God passed through Egypt as He had said He would. Every house in Egypt, including Pharaoh’s house, experienced a death. The cry that went up in Egypt was great. Not one Egyptian escaped the pain of loss that night. Pharaoh called Moses and Aaron and told them to leave to worship their God. He added that he wanted Moses to bless him. That was not a signal that Pharaoh had any kind of trust in God, for he later regretted letting the Israelites go and led his army and chased after them.
The rest of Egypt was anxious to get Israel out of their land, fearing they might all die if Israel didn’t leave right away. The Children of Israel left with the riches of Egypt, as God had said they would (Exodus 12:33-36). Apparently, some of the Egyptians went with the Israelites, making the group a mixed multitude. It seems God’s revelation of Himself through the plagues was enough to convince some of the Egyptians that Yahweh was greater than any of their gods.
After 430 years of sojourning, Israel left Egypt on the exact day God had appointed. Psalm 105, most likely written by King David, provides additional insight into the Exodus. The word gladness (Psalm 105:43) means joyful shout. God was thrilled to be able to redeem His people from slavery in Egypt.
Who’s in charge is one of the most important and basic question of all time. Who is in control and in charge today? This is an important question for ordinary organizations, such as a school or business and a very important question for the military. However, it is also a very important question for those big questions, you know, those questions about the universe, the meaning of life, and more importantly our eternal destiny. Or do you think about such important questions?
So, who is in charge of all this? The theological term that we use for this topic is sovereignty. We say that God is completely and entirely sovereign and is reaffirmed over and over again in His Eternal Word. He directs all that comes to pass and nothing comes to pass apart from His divine will. This is absolutely true because He is God, and no one else compares to Him. John 1:1-4 says, “In the beginning was the Word, and the Word was with God, and the Word was God. He was with God in the beginning. Through him all things were made; without him nothing was made that has been made. In him was life, and that life was the light of all mankind.”
In the beginning, He had no counselors or assistants, and no creature can thwart His will. God is in charge and the truth of His divine sovereignty appears several times throughout the Exodus account of the plagues and Pharaoh. While telling Pharaoh about the plague of hail, God, speaking through Moses and Aaron, says this: “Now if I had stretched out My hand and struck you and your people with pestilence, then you would have been cut off from the earth. But indeed, for this purpose I have raised you up, that I may show My power in you, and that My name may be declared in all the earth.”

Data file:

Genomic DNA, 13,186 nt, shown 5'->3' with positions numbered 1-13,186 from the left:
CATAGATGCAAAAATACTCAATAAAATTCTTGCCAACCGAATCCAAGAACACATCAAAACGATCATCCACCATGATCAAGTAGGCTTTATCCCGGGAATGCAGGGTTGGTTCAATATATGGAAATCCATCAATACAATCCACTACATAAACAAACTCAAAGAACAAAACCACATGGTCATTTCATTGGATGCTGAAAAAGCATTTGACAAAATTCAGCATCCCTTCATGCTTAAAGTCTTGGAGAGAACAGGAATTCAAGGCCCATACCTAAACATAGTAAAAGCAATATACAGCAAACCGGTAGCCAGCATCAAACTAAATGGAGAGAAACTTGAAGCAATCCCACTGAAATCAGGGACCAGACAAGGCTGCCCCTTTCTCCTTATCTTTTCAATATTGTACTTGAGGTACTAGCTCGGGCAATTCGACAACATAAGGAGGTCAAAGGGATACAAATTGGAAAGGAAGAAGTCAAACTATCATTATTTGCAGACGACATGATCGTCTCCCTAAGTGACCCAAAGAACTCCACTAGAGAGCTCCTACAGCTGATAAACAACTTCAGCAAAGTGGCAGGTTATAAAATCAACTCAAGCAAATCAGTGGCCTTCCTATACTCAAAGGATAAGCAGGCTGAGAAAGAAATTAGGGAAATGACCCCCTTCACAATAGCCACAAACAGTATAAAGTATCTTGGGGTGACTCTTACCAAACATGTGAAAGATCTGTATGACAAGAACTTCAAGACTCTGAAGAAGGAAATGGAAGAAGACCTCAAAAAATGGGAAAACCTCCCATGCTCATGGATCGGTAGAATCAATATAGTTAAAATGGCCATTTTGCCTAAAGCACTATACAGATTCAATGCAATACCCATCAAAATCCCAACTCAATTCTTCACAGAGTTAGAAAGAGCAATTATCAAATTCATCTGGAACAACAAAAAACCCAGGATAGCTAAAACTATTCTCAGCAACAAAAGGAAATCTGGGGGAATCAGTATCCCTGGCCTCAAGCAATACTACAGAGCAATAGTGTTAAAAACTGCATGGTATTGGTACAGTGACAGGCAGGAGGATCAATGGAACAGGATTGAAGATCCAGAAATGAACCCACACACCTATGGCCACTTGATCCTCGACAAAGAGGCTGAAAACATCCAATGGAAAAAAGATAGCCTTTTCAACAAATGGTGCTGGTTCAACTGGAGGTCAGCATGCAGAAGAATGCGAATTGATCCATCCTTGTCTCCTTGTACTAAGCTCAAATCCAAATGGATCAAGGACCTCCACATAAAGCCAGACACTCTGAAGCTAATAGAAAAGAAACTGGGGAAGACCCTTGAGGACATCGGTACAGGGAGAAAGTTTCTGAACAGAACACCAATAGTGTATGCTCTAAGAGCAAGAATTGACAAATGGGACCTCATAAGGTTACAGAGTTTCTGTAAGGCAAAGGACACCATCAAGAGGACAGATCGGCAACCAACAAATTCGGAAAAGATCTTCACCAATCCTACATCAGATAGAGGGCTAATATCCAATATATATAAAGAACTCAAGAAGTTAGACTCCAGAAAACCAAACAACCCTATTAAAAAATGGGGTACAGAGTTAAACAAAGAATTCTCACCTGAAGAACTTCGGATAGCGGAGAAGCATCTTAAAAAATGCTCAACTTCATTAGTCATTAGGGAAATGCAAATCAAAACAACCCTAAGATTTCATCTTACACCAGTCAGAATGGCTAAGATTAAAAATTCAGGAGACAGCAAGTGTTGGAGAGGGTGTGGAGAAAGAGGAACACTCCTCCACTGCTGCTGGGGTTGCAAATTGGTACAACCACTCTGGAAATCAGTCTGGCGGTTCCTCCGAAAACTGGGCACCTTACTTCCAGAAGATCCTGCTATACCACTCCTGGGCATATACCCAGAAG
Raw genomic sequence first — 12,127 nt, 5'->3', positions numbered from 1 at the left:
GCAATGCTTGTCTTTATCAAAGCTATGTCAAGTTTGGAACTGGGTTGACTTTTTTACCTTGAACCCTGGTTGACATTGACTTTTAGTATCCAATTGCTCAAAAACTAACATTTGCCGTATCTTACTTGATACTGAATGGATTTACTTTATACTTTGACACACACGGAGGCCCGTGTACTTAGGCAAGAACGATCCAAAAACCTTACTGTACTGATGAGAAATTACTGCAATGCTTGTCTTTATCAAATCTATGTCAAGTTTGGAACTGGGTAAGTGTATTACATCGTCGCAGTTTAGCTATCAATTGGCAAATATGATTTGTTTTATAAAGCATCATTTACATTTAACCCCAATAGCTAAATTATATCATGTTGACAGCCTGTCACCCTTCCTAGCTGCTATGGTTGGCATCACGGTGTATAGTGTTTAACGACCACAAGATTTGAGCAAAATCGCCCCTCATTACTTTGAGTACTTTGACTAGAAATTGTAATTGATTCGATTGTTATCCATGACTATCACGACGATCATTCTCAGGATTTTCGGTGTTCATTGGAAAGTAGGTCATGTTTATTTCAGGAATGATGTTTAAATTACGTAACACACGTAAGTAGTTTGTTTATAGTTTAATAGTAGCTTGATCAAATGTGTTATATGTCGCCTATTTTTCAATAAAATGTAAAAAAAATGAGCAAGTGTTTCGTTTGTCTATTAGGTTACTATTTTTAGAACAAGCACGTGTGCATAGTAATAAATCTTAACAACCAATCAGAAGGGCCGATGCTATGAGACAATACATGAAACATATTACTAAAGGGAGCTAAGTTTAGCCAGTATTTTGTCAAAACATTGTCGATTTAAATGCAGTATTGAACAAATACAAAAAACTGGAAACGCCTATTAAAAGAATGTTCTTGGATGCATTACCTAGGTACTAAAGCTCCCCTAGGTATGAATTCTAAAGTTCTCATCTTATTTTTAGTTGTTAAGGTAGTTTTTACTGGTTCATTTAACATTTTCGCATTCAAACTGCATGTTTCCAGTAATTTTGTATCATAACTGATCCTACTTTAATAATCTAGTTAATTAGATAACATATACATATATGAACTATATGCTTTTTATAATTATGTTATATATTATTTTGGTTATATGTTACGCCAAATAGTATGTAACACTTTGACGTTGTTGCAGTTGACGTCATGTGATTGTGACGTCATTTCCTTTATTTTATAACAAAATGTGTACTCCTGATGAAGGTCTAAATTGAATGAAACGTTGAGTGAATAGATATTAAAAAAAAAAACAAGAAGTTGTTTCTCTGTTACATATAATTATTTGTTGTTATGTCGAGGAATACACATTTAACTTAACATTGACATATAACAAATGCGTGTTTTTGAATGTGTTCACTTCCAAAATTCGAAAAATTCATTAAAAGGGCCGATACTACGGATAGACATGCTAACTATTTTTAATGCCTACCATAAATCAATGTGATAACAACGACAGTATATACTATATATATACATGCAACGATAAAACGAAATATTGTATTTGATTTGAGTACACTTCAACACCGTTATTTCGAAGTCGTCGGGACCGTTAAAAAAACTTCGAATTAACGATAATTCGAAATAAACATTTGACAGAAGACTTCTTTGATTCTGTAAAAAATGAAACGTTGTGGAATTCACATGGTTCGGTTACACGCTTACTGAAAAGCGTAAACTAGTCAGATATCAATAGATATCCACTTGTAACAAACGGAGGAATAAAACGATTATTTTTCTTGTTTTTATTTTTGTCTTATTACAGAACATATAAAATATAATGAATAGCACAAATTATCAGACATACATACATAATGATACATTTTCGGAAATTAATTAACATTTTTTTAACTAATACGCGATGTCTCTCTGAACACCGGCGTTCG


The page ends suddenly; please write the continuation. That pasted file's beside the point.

The plagues demonstrate God’s sovereignty and His mercy. Psalm 136:1 puts it this way, “Oh, give thanks to the LORD, for He is good! For His mercy endures forever.” If you think about it, more than ever, we live in a disposable culture. Think about some of the items that are made to be thrown away such as; razors, water bottles, lighters, paper plates, plastic eating utensils and so on. I’m sure you can add to the list. Many products are used, tossed, and then replaced.
Moreover, this disposable culture is also reflected in more significant ways. Many times, true commitment in relationships is seen as optional. Marriages struggle to survive. Long-term employees are discharged just before retirement for cheaper options. A highly valued athlete leaves to join another team. It seems as if nothing lasts. However, our unchanging God has promised that His loving mercy endures forever.
In Psalm 136, the singer celebrates this wonderful promise by making statements about God’s wonder, work, and character. He then punctuates each statement about God with the phrase, “For His mercy endures forever.” Whether it is the wonder of His creation(vs. 4-9), the rescue of His people (vs. 10-22), or His tender care for His own (vs. 23-26), we can trust Him because His mercy will never fail. In a temporary and fallen world, the permanence of God’s mercy gives up hope. We can sing with the psalmist, “Oh, give thanks to the LORD, for He is good! For His mercy endures forever”.
My beloved, God really does have the whole world in His hands. All things are done by His permission, at His command and in order to bring about His purposes. God is far above us. He is the I AM, needing no one to make Him complete, and remaining that way for all eternity. It is both God’s power and His holiness that make Him far about us. To relate to God properly, we must remember that He is transcendent and we should never treat Him as trivial or as just another person.
God’s GRACE is immeasurable; His MERCY inexhaustible; His PEACE inexpressible.